Increase Insulin Sensitivity With Type 2 Diabetes
With the rise in obesity, we can expect to see a subsequent rise in the incidence of type 2 diabetes. In fact, over the next 25 years this disease is anticipated to increase by over 50%. Thus, putting emphasis on prevention is a very essential component of health care.
This benefits those already suffering from the condition as the findings for prevention are the same treatment options to manage type 2 diabetes. Many large scale research trials are investing their time and research funds into identifying methods to improve insulin sensitivity in diabetics.
Getting to the root of the development of the condition breeds understanding of how to prevent increased insulin sensitivity. Having a suppressed sensitivity to insulin means your body requires more insulin to lower blood glucose levels; more insulin results in your pancreas working to produce more which overtime can exhaust the endocrine system. An individual who has normal insulin response has adequate insulin sensitivity to produce only the necessary amounts to help glucose enter the cells and stabilize blood sugar levels efficiently.
If you have a history of diabetes in your family, have concerns about blood sugars, or for general health purposes it’s wise to ask your health care professional to evaluate your insulin sensitivity. This means looking beyond fasting blood sugar and HgBA1c.
Beyond the condition of type 2 diabetes, poor insulin sensitivity leaves higher levels of circulating insulin in the blood stream which is associated with damage to blood vessels, high blood pressure, heart disease, heart failure, obesity, osteoporosis and cancer. Severe medical conditions for which you are hospitalized like sepsis, stress, or other illness, can reduce insulin sensitivity during the time you are ill. Usually the state of your insulin resistance recovers after you are well.
Some of the variables at the forefront of the literature suggest the following areas to lend improvements to insulin resistance:
- Dietary improvements (higher fiber, low glycemic foods, eliminate refined carbohydrates)
- Weight loss
- Stress reduction
I’ll expand on the last three since the previous variables are well-known in their role in type 2 diabetes and insulin sensitivity.
Researchers have looked at the effects of ginger on insulin levels. In a randomized double-blind placebo trial 2 grams daily was administered for 60 days (1). Supplementation at this level lowered insulin levels, increased insulin sensitivity, and improved lipid levels. While research looks promising, there are a few contraindications including pregnancy, breast-feeding, bleeding disorder, and heart conditions. As with any form of supplementation it is best to address its use with your healthcare provider before implementing.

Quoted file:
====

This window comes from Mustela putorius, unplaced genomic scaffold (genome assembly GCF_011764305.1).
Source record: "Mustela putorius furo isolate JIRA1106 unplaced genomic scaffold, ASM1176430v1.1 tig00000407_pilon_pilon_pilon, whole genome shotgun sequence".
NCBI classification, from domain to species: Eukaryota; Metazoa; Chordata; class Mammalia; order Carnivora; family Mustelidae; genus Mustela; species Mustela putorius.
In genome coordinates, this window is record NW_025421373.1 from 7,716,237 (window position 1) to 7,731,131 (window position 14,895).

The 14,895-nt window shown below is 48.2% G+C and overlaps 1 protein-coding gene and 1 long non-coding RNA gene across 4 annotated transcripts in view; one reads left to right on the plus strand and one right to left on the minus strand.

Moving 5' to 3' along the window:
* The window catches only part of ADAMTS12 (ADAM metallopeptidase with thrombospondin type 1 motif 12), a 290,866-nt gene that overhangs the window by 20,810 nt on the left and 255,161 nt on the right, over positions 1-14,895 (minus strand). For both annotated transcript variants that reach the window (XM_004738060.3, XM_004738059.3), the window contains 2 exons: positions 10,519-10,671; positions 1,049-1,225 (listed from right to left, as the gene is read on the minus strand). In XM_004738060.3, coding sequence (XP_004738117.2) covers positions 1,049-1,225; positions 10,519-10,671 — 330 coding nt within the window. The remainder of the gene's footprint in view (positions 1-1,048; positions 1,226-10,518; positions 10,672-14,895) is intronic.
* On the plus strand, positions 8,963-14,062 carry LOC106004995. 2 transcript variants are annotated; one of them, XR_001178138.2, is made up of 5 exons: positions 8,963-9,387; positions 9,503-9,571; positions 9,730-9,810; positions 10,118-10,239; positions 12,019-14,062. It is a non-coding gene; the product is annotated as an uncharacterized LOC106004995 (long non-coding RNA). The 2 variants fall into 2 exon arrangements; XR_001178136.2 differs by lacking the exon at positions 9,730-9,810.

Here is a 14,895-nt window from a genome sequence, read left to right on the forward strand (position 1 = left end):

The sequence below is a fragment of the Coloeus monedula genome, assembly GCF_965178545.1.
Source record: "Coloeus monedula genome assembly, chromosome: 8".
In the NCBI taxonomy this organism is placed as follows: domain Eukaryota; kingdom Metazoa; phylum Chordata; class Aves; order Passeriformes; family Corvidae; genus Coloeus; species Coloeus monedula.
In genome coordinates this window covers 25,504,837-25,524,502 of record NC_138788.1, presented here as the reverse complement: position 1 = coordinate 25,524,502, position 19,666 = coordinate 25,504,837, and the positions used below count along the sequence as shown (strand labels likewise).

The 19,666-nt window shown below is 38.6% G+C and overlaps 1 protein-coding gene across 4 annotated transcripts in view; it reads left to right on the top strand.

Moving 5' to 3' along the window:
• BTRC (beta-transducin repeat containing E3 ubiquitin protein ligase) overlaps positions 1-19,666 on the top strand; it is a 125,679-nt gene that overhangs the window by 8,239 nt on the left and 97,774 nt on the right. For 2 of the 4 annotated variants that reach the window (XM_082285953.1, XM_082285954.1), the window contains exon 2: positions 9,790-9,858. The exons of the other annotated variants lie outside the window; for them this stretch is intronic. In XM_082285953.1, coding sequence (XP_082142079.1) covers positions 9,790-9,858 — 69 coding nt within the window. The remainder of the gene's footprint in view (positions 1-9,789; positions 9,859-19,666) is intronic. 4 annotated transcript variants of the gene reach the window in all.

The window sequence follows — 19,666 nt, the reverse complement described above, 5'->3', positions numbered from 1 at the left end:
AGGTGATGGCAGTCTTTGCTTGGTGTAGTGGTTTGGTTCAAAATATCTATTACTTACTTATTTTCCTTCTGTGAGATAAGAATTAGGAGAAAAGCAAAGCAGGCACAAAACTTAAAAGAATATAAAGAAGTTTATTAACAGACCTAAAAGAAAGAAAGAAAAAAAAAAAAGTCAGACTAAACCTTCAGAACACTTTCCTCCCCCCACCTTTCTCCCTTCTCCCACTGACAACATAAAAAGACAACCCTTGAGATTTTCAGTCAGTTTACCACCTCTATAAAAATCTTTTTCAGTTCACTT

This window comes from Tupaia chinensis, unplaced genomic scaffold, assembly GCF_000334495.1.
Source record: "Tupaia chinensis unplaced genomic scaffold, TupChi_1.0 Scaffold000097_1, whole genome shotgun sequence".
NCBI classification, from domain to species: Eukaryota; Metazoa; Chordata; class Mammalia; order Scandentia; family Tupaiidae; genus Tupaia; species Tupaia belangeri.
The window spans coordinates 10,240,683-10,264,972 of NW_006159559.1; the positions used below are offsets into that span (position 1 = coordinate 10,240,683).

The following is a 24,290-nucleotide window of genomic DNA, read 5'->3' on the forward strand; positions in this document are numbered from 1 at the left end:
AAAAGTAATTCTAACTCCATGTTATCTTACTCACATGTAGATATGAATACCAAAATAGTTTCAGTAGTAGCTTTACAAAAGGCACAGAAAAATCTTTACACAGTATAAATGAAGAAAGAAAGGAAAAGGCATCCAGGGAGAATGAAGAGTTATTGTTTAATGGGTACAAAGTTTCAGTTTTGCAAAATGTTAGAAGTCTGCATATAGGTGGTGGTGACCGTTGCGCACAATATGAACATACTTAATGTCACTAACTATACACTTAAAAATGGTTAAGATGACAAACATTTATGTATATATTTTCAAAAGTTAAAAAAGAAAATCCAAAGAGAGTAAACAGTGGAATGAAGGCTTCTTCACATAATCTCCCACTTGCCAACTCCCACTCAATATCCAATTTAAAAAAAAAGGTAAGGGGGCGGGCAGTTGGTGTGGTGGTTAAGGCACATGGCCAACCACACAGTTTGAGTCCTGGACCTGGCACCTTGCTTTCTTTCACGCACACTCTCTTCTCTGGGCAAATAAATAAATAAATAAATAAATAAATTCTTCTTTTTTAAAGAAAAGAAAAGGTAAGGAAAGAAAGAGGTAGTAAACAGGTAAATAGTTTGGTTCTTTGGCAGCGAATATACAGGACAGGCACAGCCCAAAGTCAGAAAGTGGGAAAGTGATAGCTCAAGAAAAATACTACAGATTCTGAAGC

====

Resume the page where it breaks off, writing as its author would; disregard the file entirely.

This may be a promising therapeutic agent to combat insulin resistance. Early studies linked vinegar to lessening the glucose and insulin response to a starch load. (3) More recently a smaller study evaluated both insulin resistance subjects and those with type 2 diabetes after drinking a drink that contained 20g apple cider vinegar drink, water, and artificial sweetener (4). Data indicated a significant improvement in insulin resistant subjects and a slight improvement in those with diabetes. Further research is necessary given the limited data.
An antioxidant in food and naturally made in our bodies. Some suggest it may help in the improvement of insulin resistance. One study conducted in 2006 evaluated a small type 2 diabetic subject size given 600 mg two times per day for four weeks. (5) With the short-term use of alpha-lipoic-acid significant changes in insulin sensitivity were observed. Talk to your doctor before considering supplementation interactions with thyroid conditions and drug interactions.
Given that additional research is needed on these three components, emphasis should be placed on the more well-known factors; exercise, dietary improvements, weight loss, sleep and stress reduction. Mastering improving your insulin sensitivity will enable better management of type 2 diabetes and the dangerous health conditions that can result from the disease.
Mahluji S et al. Effects of ginger (Zingiberofficinale) on plasma glucose level, HbA1c and insulin sensitivity in type 2 diabetic patients. Int J Food Sci Nutr. Sep 2013; 64 (6): 682-686.
Heimes, et al. Impact of the 5-HT3 receptor channel system for insulin secretion and interaction of ginger extracts. European Journal of Pharmacology. December 2009; 624 (1-3): 58-65.
Ebihara, et al. Effect of acetic acid and vinegar on blood glucose and insulin responses to orally administered sucrose and starch. Agric Biol Chem, 1988; 52:1311–1312.
Johnston, et al. Vinegar Improves Insulin Sensitivity to a High-Carbohydrate Meal in Subjects With Insulin Resistance or Type 2 Diabetes. Diabetes Care, January 2004; 27 (1): 281-282.
Kamenova, Petya. Improvement of insulin sensitivity in patients with type 2 diabetes mellitus after oral administration of alpha-lipoic acid. Hormones, 2006; 5(4): 251-258.